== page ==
Sky Drive Just Became a Contender in the Cloud Derby

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With the rumored launch of Google Drive only somewhere between days and infinity away, the other cloud services (you know, the ones that actually exist) are going into overdrive trying to give us reasons to keep (or in some cases start) using their services.  Dropbox (my long-time cloud service of choice), just added additional sharing and viewing options.  Microsoft, whose generous 25GB of space has been hindered by Microsoft’s inability to properly market its online offerings and an arbitrary file size limit, followed suit today with some new features and, most importantly, a Mac (that’s right) and Windows desktop app.

I’m determined to consolidate my cloud use into one primary service.  Dropbox is clearly an option.  SugarSync is too, though I want something less complicated.  Box is not, simply because it makes it too hard to move files to and from its cloud.  Obviously, if Google Drive actually launches, it will be a contender.  In fact, if its space is consolidated and usable across all Google services (including Google Music, which but for the 20,000 song limit, would already be my music service of choice), Google Drive is probably the odds-on favorite, which tells you a lot about the baked-in advantage Google has when it comes to,  you know, the internet.

But let’s not count Microsoft out.  SkyDrive has a lot to offer.  Here’s a real time walk-through of my installation and experimentation with the new SkyDrive.

First, if you already have an account, you need to visit the SkyDrive site and get your “free upgrade,” which preserves your 25GB of space.  SkyDrive will soon limit free users to 7GB.  It’s easy to do, so do it.

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Now, let’s get the desktop app.  Without boring you with a bunch of nerd talk, desktop apps are important when it comes to integration with your current file system (i.e., Windows Explorer or Finder) and syncing between computers.  I’m installing the Mac app, but I assume the Windows experience is similar.

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Once you install the app, you get a Menu Bar item (good) and a Dock icon you can’t remove from the dock (Microsoft needs to fix this, but it’s not the end of the world).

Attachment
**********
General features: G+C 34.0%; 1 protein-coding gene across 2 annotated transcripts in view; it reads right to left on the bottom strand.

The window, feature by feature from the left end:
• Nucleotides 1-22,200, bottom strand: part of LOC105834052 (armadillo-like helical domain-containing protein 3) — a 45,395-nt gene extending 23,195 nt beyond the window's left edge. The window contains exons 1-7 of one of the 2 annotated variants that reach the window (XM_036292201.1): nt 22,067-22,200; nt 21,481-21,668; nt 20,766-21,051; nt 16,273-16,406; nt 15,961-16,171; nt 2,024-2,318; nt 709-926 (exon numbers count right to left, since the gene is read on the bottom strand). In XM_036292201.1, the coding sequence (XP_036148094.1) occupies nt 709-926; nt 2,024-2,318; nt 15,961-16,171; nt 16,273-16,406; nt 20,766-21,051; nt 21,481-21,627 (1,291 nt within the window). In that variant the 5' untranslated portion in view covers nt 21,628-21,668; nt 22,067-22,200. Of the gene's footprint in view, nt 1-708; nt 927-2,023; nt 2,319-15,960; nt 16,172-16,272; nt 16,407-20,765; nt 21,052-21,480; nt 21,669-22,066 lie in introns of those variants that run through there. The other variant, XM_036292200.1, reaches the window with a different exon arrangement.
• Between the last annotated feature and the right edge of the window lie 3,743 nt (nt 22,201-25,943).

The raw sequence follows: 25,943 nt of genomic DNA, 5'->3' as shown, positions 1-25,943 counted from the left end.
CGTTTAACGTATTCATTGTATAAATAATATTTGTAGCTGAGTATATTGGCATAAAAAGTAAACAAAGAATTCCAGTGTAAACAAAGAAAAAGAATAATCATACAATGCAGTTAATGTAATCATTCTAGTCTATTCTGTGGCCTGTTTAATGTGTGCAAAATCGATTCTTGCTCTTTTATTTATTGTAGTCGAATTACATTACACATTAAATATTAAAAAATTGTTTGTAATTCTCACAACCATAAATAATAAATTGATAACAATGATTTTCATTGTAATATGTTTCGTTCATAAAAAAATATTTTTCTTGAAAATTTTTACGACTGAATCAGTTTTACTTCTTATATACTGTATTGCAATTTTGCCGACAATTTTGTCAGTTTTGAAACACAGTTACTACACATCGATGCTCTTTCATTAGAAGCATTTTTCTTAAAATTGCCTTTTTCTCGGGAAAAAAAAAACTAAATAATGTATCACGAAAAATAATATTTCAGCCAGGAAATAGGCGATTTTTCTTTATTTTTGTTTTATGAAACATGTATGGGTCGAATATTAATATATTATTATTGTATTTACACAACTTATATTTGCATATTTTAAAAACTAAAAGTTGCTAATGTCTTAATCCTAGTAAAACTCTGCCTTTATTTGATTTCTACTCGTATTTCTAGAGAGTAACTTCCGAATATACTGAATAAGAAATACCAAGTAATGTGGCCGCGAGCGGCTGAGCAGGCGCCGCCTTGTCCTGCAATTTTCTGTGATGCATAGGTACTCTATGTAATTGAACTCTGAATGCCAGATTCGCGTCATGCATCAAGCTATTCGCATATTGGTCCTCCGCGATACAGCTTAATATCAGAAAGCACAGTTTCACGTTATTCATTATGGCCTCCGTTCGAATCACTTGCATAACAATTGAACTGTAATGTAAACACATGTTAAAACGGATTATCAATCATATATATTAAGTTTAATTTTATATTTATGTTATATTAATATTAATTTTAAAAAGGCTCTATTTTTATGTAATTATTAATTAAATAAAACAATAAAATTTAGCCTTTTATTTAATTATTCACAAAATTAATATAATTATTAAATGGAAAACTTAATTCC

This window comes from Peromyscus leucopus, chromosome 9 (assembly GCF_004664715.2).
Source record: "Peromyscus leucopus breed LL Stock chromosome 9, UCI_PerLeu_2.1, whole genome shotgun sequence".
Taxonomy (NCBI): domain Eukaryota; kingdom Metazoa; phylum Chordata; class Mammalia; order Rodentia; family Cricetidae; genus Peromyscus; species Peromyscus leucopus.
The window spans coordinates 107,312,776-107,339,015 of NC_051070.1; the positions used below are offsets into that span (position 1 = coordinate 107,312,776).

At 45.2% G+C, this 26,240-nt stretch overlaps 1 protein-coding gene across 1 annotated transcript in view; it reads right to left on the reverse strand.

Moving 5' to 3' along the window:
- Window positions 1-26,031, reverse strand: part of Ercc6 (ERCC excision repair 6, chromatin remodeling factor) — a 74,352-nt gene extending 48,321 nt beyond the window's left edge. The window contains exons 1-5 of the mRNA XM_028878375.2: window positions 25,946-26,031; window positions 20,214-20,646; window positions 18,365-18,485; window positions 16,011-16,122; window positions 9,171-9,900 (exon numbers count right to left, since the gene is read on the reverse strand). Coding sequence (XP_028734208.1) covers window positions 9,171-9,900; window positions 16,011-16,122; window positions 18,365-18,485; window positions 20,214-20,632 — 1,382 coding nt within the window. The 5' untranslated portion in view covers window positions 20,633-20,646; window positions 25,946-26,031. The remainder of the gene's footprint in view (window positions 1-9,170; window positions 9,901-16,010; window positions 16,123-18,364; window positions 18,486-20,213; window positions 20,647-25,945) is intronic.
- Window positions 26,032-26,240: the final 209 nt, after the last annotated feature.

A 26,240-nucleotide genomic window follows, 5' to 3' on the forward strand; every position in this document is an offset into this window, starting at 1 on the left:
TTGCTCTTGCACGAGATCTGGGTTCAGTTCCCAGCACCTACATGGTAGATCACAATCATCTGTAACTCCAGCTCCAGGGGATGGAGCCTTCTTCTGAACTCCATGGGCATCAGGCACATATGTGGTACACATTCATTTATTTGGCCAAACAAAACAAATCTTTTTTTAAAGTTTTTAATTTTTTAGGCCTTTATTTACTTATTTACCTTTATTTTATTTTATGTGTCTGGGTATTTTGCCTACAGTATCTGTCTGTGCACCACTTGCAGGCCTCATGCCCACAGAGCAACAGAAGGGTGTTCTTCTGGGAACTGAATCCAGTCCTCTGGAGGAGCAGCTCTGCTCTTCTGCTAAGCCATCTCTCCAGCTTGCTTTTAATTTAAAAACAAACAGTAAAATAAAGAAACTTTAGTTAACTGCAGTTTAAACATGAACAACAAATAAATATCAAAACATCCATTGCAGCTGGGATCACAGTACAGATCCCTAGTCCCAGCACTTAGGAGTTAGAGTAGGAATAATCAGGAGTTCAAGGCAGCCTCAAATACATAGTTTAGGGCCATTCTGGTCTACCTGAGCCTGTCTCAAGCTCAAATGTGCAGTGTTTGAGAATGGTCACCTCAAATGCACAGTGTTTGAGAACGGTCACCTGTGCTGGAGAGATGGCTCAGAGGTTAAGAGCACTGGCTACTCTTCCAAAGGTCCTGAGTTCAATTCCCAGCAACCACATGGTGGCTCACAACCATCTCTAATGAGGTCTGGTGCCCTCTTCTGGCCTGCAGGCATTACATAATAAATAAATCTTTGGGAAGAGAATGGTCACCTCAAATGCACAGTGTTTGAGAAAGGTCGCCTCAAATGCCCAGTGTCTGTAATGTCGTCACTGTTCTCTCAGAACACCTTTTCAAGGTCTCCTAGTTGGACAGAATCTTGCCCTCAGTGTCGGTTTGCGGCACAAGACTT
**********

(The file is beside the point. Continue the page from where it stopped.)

The first time you run the desktop app, you can select the location of your local SkyDrive folder (this works much the same as with Dropbox).  I wanted to put my folder on my second hard drive, as opposed to my main SSD that I try (with only some success) to reserve for the OS and other system-related stuff.

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Then it’s off to the races.  Click on the Menu Bar icon to access your local SkyDrive folder.  Looks very Dropbox-ish.

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I’m going to drop a jpg in there.  Very nice.

Now let’s try a big file and see if that file size thing is still a problem. Doesn’t seem to be.

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No right click>get public link feature, like Dropbox.  Looks like you have to go to the web interface (accessible via the Menu Bar icon) to do that.  Here’s the picture I added a moment ago.

It’s easier with Dropbox, but again, not a huge deal.

Now, I’ll install the app on my laptop and see how syncing works.

Perfectly.  The files started downloading as soon as I installed the app.

I am very impressed with SkyDrive.  I wish there was an option to buy space in more than 100GB increments.  100GB at $50 seem like a pretty fair deal, but I have lots more than 100GB of data I need to safely store/backup.  I will be interested to see the Google Drive space options and price.  I expect Google Drive will be at least as cheap, if not cheaper, but for some (me definitely included) Google’s insistence in weaving Google Docs and, especially, Google+ into every offering is a bit of a negative.  In other words, the race is on, and there is a dark horse making its move on the outside.

SkyDrive is a well designed service that is clearly in the running to be my preferred cloud service.

Great job Microsoft!  It feels good to get to say that again.

3 responses to “Sky Drive Just Became a Contender in the Cloud Derby

  1. One caveat Kent.

    The Mac Skydrive app requires Lion (10.7) or later of OSX.

    Dave

  2. Thanks for the heads-up.  I didn’t realize that.  There must be a technical reason, as I can’t imagine MSFT has an interest in forcing users to pay Apple to upgrade.

    FWIW, I like Lion.

  3. Yeah. I intend to upgrade but want to do a fresh one. Have held off due to a a wireless trackball I use being discontinued and therefore no Lion version driver. But that computer has been replaced by a Win7 box now so will move to Lion on other Macs.